Planet of Slums

Author: Mike Davis
Publisher: Verso
ISBN: 1844671607
Format: PDF, ePub
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Celebrated urban theorist Davis provides a global overview of the diverse religious, ethnic, and political movements competing for the souls of the new urban poor.

Housing in Urban Britain 1780 1914

Author: Richard Rodger
Publisher: Cambridge University Press
ISBN: 9780521557863
Format: PDF, Docs
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Why did slums and suburbs develop simultaneously? Were class antagonisms to blame? Why did the Victorians believe there was a housing problem? The history of housing between 1780 and 1914 encapsulates many problems associated with the transition from a largely rural to an overwhelmingly urban nation, whose unprecedented pace imposed immense tensions within society. This book reviews the recent arguments and guides the student of social history to further reading, making it an ideal introduction to a central issue in nineteenth-century history.

Slums And Redevelopment

Author: J.A. Yelling
Publisher: Routledge
ISBN: 1135372284
Format: PDF, ePub, Docs
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First published in 1993. Routledge is an imprint of Taylor & Francis, an informa company.

The Eternal Slum

Author: Anthony Wohl
Publisher: Routledge
ISBN: 135130402X
Format: PDF, Kindle
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The problem of how, where, and on what terms to house the urban masses in an industrial society remains unresolved to this day. In nineteenth-century Victorian England, overcrowding was the most obvious characteristic of urban housing and, despite constant agitation, it remained widespread and persistent in London and other great cities such as Manchester, Glasgow, and Liverpool well into the twentieth century. The Eternal Slum is the first full-length examination of working-class housing issues in a British town. The city investigated not only provided the context for the development of a national policy but also, in scale and variety of response, stood in the vanguard of housing reform. The failure of traditional methods of social amelioration in mid-century, the mounting storm of public protest, the efforts of individual philanthropists, and then the gradual formulation and application of new remedies, constituted a major theme: the need for municipal enterprise and state intervention. Meanwhile, the concept of overcrowding, never precisely defined in law but based on middle-class notions of decency and privacy, slowly gave way to the positive idea of adequate living space, with comfort, as much as health or morals, the criterion.Not just dwellings but people were at issue. There is little evidence in this period of the attitude of the worker himself to his housing. Wohl has extensively researched local archives and, in particular, drawn on the vestry reports which have been relatively neglected. Profusely illustrated with contemporary photographs and drawings, this book is the definitive study of the housing reform movement in Victorian and Edwardian London and suggests what it was really like to live under such appalling conditions. This important study will be of interest to social historians, British historians, urban planners, and those interested in how social policies developed in previous eras.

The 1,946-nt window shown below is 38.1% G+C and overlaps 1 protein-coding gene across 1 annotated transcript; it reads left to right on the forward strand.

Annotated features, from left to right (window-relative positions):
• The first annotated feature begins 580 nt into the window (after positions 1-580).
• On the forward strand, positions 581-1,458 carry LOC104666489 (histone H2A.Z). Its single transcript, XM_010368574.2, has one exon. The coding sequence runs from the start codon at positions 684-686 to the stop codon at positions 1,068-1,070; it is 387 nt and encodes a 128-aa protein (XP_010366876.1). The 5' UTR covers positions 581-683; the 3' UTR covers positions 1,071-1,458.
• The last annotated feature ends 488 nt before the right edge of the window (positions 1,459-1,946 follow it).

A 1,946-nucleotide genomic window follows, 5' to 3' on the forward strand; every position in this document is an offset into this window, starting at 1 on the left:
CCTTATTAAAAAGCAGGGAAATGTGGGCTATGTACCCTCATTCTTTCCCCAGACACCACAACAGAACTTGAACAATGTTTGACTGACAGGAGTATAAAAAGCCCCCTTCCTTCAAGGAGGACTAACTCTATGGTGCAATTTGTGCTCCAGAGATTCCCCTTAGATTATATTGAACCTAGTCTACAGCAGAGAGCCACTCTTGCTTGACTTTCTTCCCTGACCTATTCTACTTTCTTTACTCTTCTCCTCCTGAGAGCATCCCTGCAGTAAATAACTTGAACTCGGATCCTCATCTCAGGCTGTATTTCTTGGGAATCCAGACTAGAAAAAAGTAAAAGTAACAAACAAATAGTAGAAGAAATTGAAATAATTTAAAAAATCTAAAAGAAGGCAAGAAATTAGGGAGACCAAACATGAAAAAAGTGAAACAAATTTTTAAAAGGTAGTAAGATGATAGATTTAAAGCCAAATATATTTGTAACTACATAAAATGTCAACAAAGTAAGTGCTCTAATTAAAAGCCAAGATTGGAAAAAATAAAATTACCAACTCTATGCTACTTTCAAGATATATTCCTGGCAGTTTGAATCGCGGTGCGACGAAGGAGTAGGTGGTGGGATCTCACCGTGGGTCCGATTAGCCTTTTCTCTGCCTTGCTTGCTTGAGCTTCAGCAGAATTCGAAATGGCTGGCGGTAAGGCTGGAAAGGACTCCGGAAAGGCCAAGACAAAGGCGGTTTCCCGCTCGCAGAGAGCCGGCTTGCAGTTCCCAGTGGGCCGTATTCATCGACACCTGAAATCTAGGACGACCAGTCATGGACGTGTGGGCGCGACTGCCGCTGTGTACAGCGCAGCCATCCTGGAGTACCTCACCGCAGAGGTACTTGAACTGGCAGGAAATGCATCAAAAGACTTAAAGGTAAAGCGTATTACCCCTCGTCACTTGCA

Dirty Old London

Author: Lee Jackson
Publisher: Yale University Press
ISBN: 0300192053
Format: PDF, Mobi
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In Victorian London, filth was everywhere: horse traffic filled the streets with dung, household rubbish went uncollected, cesspools brimmed with "night soil," graveyards teemed with rotting corpses, the air itself was choked with smoke. In this intimately visceral book, Lee Jackson guides us through the underbelly of the Victorian metropolis, introducing us to the men and women who struggled to stem a rising tide of pollution and dirt, and the forces that opposed them. Through thematic chapters, Jackson describes how Victorian reformers met with both triumph and disaster. Full of individual stories and overlooked details--from the dustmen who grew rich from recycling, to the peculiar history of the public toilet--this riveting book gives us a fresh insight into the minutiae of daily life and the wider challenges posed by the unprecedented growth of the Victorian capital.